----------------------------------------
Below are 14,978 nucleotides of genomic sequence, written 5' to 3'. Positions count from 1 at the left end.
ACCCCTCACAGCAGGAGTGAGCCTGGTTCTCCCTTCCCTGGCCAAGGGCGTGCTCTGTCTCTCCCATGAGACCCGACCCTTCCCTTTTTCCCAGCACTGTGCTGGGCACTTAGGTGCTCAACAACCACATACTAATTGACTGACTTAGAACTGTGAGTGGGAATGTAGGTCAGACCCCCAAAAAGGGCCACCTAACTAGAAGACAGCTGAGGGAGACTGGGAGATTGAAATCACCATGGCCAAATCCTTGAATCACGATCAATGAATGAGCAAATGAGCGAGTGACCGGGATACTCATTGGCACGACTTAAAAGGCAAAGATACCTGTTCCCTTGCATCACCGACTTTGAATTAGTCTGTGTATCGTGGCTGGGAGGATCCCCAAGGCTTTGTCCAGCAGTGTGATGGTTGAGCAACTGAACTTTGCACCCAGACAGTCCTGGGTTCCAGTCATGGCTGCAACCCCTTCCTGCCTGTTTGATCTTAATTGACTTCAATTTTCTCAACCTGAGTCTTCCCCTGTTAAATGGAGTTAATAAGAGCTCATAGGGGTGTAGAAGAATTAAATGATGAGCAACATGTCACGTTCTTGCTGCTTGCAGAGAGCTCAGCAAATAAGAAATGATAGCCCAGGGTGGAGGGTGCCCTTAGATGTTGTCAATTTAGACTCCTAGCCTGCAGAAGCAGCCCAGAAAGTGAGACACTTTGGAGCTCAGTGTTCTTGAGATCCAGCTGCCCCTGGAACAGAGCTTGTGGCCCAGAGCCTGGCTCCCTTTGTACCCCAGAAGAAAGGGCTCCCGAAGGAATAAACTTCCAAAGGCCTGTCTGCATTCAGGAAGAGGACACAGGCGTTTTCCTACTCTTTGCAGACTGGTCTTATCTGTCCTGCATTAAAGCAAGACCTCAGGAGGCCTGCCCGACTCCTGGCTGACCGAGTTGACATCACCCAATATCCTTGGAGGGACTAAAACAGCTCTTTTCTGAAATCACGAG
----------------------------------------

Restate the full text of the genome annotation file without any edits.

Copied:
Below are 14,978 nucleotides of genomic sequence, written 5' to 3'. Positions count from 1 at the left end.
ACCCCTCACAGCAGGAGTGAGCCTGGTTCTCCCTTCCCTGGCCAAGGGCGTGCTCTGTCTCTCCCATGAGACCCGACCCTTCCCTTTTTCCCAGCACTGTGCTGGGCACTTAGGTGCTCAACAACCACATACTAATTGACTGACTTAGAACTGTGAGTGGGAATGTAGGTCAGACCCCCAAAAAGGGCCACCTAACTAGAAGACAGCTGAGGGAGACTGGGAGATTGAAATCACCATGGCCAAATCCTTGAATCACGATCAATGAATGAGCAAATGAGCGAGTGACCGGGATACTCATTGGCACGACTTAAAAGGCAAAGATACCTGTTCCCTTGCATCACCGACTTTGAATTAGTCTGTGTATCGTGGCTGGGAGGATCCCCAAGGCTTTGTCCAGCAGTGTGATGGTTGAGCAACTGAACTTTGCACCCAGACAGTCCTGGGTTCCAGTCATGGCTGCAACCCCTTCCTGCCTGTTTGATCTTAATTGACTTCAATTTTCTCAACCTGAGTCTTCCCCTGTTAAATGGAGTTAATAAGAGCTCATAGGGGTGTAGAAGAATTAAATGATGAGCAACATGTCACGTTCTTGCTGCTTGCAGAGAGCTCAGCAAATAAGAAATGATAGCCCAGGGTGGAGGGTGCCCTTAGATGTTGTCAATTTAGACTCCTAGCCTGCAGAAGCAGCCCAGAAAGTGAGACACTTTGGAGCTCAGTGTTCTTGAGATCCAGCTGCCCCTGGAACAGAGCTTGTGGCCCAGAGCCTGGCTCCCTTTGTACCCCAGAAGAAAGGGCTCCCGAAGGAATAAACTTCCAAAGGCCTGTCTGCATTCAGGAAGAGGACACAGGCGTTTTCCTACTCTTTGCAGACTGGTCTTATCTGTCCTGCATTAAAGCAAGACCTCAGGAGGCCTGCCCGACTCCTGGCTGACCGAGTTGACATCACCCAATATCCTTGGAGGGACTAAAACAGCTCTTTTCTGAAATCACGAG